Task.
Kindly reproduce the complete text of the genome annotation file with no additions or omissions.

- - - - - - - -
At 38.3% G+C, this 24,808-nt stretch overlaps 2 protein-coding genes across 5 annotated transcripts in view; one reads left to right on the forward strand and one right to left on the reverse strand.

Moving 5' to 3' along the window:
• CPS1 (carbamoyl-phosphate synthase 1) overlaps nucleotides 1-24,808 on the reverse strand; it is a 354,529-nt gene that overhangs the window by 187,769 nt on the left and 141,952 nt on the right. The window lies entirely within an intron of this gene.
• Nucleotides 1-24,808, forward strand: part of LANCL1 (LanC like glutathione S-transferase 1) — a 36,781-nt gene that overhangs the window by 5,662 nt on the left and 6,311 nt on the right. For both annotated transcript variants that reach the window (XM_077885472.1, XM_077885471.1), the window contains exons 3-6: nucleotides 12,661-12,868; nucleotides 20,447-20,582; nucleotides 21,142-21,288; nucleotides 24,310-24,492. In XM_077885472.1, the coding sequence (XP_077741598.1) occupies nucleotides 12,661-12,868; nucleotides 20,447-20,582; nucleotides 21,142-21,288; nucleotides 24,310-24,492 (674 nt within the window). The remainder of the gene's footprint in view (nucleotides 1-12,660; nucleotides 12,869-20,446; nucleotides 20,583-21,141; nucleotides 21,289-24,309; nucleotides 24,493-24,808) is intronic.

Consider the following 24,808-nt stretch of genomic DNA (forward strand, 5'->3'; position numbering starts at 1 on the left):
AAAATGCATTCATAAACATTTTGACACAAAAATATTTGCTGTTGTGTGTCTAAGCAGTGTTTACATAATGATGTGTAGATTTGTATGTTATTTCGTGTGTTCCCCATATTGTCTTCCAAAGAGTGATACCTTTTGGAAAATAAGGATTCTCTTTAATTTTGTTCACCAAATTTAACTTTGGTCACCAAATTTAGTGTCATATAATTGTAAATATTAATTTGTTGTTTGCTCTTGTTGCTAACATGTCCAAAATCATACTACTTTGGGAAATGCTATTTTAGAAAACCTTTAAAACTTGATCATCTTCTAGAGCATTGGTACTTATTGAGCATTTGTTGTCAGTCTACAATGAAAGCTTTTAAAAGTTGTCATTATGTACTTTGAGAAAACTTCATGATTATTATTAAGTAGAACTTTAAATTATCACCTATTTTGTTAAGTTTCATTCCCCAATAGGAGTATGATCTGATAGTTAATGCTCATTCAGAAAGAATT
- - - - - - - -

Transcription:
At 38.3% G+C, this 24,808-nt stretch overlaps 2 protein-coding genes across 5 annotated transcripts in view; one reads left to right on the forward strand and one right to left on the reverse strand.

Moving 5' to 3' along the window:
• CPS1 (carbamoyl-phosphate synthase 1) overlaps nucleotides 1-24,808 on the reverse strand; it is a 354,529-nt gene that overhangs the window by 187,769 nt on the left and 141,952 nt on the right. The window lies entirely within an intron of this gene.
• Nucleotides 1-24,808, forward strand: part of LANCL1 (LanC like glutathione S-transferase 1) — a 36,781-nt gene that overhangs the window by 5,662 nt on the left and 6,311 nt on the right. For both annotated transcript variants that reach the window (XM_077885472.1, XM_077885471.1), the window contains exons 3-6: nucleotides 12,661-12,868; nucleotides 20,447-20,582; nucleotides 21,142-21,288; nucleotides 24,310-24,492. In XM_077885472.1, the coding sequence (XP_077741598.1) occupies nucleotides 12,661-12,868; nucleotides 20,447-20,582; nucleotides 21,142-21,288; nucleotides 24,310-24,492 (674 nt within the window). The remainder of the gene's footprint in view (nucleotides 1-12,660; nucleotides 12,869-20,446; nucleotides 20,583-21,141; nucleotides 21,289-24,309; nucleotides 24,493-24,808) is intronic.

Consider the following 24,808-nt stretch of genomic DNA (forward strand, 5'->3'; position numbering starts at 1 on the left):
AAAATGCATTCATAAACATTTTGACACAAAAATATTTGCTGTTGTGTGTCTAAGCAGTGTTTACATAATGATGTGTAGATTTGTATGTTATTTCGTGTGTTCCCCATATTGTCTTCCAAAGAGTGATACCTTTTGGAAAATAAGGATTCTCTTTAATTTTGTTCACCAAATTTAACTTTGGTCACCAAATTTAGTGTCATATAATTGTAAATATTAATTTGTTGTTTGCTCTTGTTGCTAACATGTCCAAAATCATACTACTTTGGGAAATGCTATTTTAGAAAACCTTTAAAACTTGATCATCTTCTAGAGCATTGGTACTTATTGAGCATTTGTTGTCAGTCTACAATGAAAGCTTTTAAAAGTTGTCATTATGTACTTTGAGAAAACTTCATGATTATTATTAAGTAGAACTTTAAATTATCACCTATTTTGTTAAGTTTCATTCCCCAATAGGAGTATGATCTGATAGTTAATGCTCATTCAGAAAGAATT